Only marginally a Western (for 18th century musket-and-tricorn frontier flicks are really a genre on their own), Fort Ti is also a rather weak picture, and I hummed and hahed whether to review it at all. But I sat through it so I thought I might as well. It does have hostile Indians and the hero does what a man’s gotta do, so it’s vaguely Western anyway.
It’s a Rogers’ Rangers story. Rogers' Rangers (the apostrophe is usually rendered in this way) were initially a provincial company from the colony of New Hampshire, and they were attached to the regular British Army during the French and Indian War (called the Seven Years War in Europe). The unit was was trained by Major Robert Rogers (1731-95) as a rapidly-deployed light infantry force tasked mainly with reconnaissance as well as conducting special operations against distant targets. This made them ideal for Hollywood for, though not too American, they could be daring and unconventional and bold. Kenneth Roberts’s 1937 novel Northwest Passage was made into a (very poor) movie entitled North West Passage, Book 1 – Rogers’ Rangers in 1940, directed by King Vidor and starring Spencer Tracey as Rogers. It became a TV show in 1959. I'm afraid Fort Ti did little to add to the Rangers' screen glory.
The hero of the 1953 effort was George Montgomery (right, with co-star Joan Vohs), rather going through the motions (he appears to be reading his lines from cards at one point). Montgomery was never very good in Westerns, I thought, and still less so in early frontier tales, of which he did several (Ten Gentlemen from West Point, The Iroquois Trail, Davy Crockett, Indian Scout and The Pathfinder). He looks frankly silly in his green Rangers uniform (as did Tracy and his fellows thirteen years before): he seems to have strayed out of a Robin Hood movie.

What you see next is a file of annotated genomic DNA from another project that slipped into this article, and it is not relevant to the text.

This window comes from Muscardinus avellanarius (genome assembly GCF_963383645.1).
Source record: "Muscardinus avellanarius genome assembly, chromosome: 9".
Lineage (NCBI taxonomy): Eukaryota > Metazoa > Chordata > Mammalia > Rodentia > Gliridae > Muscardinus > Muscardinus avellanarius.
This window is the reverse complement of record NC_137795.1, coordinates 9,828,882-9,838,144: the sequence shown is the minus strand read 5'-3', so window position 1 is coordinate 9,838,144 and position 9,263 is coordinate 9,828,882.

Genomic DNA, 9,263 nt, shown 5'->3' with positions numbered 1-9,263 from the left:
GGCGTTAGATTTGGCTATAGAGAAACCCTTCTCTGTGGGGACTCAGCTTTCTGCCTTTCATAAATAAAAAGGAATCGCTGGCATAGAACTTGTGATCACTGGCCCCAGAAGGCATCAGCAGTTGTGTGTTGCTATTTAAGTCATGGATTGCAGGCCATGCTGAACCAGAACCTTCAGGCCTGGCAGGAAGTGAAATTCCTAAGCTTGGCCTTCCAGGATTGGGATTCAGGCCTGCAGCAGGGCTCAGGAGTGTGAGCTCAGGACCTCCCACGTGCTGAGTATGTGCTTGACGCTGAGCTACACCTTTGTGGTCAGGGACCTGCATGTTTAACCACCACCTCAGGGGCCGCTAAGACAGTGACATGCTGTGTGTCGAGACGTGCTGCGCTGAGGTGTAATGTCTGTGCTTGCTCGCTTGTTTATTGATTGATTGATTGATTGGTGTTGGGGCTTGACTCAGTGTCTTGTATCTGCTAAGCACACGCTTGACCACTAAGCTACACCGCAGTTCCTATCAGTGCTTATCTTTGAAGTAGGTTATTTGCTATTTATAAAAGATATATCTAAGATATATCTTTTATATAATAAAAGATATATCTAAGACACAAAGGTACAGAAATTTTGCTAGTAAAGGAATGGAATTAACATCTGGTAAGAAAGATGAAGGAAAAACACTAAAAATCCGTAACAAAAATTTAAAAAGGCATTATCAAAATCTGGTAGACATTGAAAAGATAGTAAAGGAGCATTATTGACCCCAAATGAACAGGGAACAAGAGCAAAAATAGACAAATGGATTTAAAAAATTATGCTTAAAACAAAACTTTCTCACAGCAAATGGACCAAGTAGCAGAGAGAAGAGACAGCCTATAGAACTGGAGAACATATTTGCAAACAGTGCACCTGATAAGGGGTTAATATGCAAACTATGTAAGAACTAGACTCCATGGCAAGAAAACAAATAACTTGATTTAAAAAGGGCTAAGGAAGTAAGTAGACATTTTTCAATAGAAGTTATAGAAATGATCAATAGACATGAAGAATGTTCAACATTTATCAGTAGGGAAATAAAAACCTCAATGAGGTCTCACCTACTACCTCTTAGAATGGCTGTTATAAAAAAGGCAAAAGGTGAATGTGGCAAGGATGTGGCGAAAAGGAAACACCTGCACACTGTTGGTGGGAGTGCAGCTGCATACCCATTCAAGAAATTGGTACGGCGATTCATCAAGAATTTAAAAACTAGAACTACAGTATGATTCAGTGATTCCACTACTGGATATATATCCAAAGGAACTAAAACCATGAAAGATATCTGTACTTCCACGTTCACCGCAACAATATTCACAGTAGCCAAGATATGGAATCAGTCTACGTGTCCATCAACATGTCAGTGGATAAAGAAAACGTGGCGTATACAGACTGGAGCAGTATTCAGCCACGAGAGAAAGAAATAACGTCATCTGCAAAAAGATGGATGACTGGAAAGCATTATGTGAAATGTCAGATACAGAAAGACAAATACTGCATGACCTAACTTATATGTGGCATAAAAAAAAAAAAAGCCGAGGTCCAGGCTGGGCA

To make matters worse, it was a Sam Katzman/William Castle effort. Producer Katzman and director Castle made a whole series of pretty crummy B-movies, many of them schlock horror flicks, and the Westerns they did were historically absurd even by Hollywood B-movie standards. There is one hilariously bad scene in Fort Ti when the good guys take refuge in a cave and the Katzman/Castle plastic bats on wires from one of their horror movies ‘fly’ clumsily out.
He looks more like John Wayne than Geo Montgomery. Great poster, though.
1953 (the year of House of Wax) was the year of a short-lived 3D craze. Many producers and directors exploited the possibilities subtly but no one would ever accuse Katzman and Castle of subtlety. Every possible opportunity is seized upon to lunge at the camera with knives or burning brands, and to shoot muskets into the audience’s faces. Of course then as now most would have seen it in 2D, so it all looks ridiculous.
It’s 1759 in upstate New York. The story is centered on Fort Ticonderoga (abbreviated in the title). Howard Petrie is Major Rogers, trying to be imposing and authoritative, and Capt. Horn (Montgomery)’s sidekick is the comic-relief Sergeant Monday Wash (Irving Bacon, clearly having fun), fond of a drop and hamming it up. General Montcalm is there (Alphonse Martell). The ‘French’ actors speak bad French and the ‘English’ ones bad Cockney. There are two dames, Fortune Mallory (Joan Vohs), a mysterious and glamourous lady who may be a French spy, and a rather jealous Indian maid, Running Otter (Phyllis Fowler). Which will win the hand of brave George? Yawn, who cares.
Not a Western
The cast is undistinguished but the Robert E Kent script would be difficult to deliver convincingly even if Laurence Olivier were in the company.
Still, as reader John Knight said in a comment posted to the review of another Castle/Katzman picture, Conquest of Cochise, these films did have a certain “cheesy appeal”, and though you shake your head at their absurdity and clunkiness, you do find yourself (or John and I do anyway) smiling quite fondly at them as well.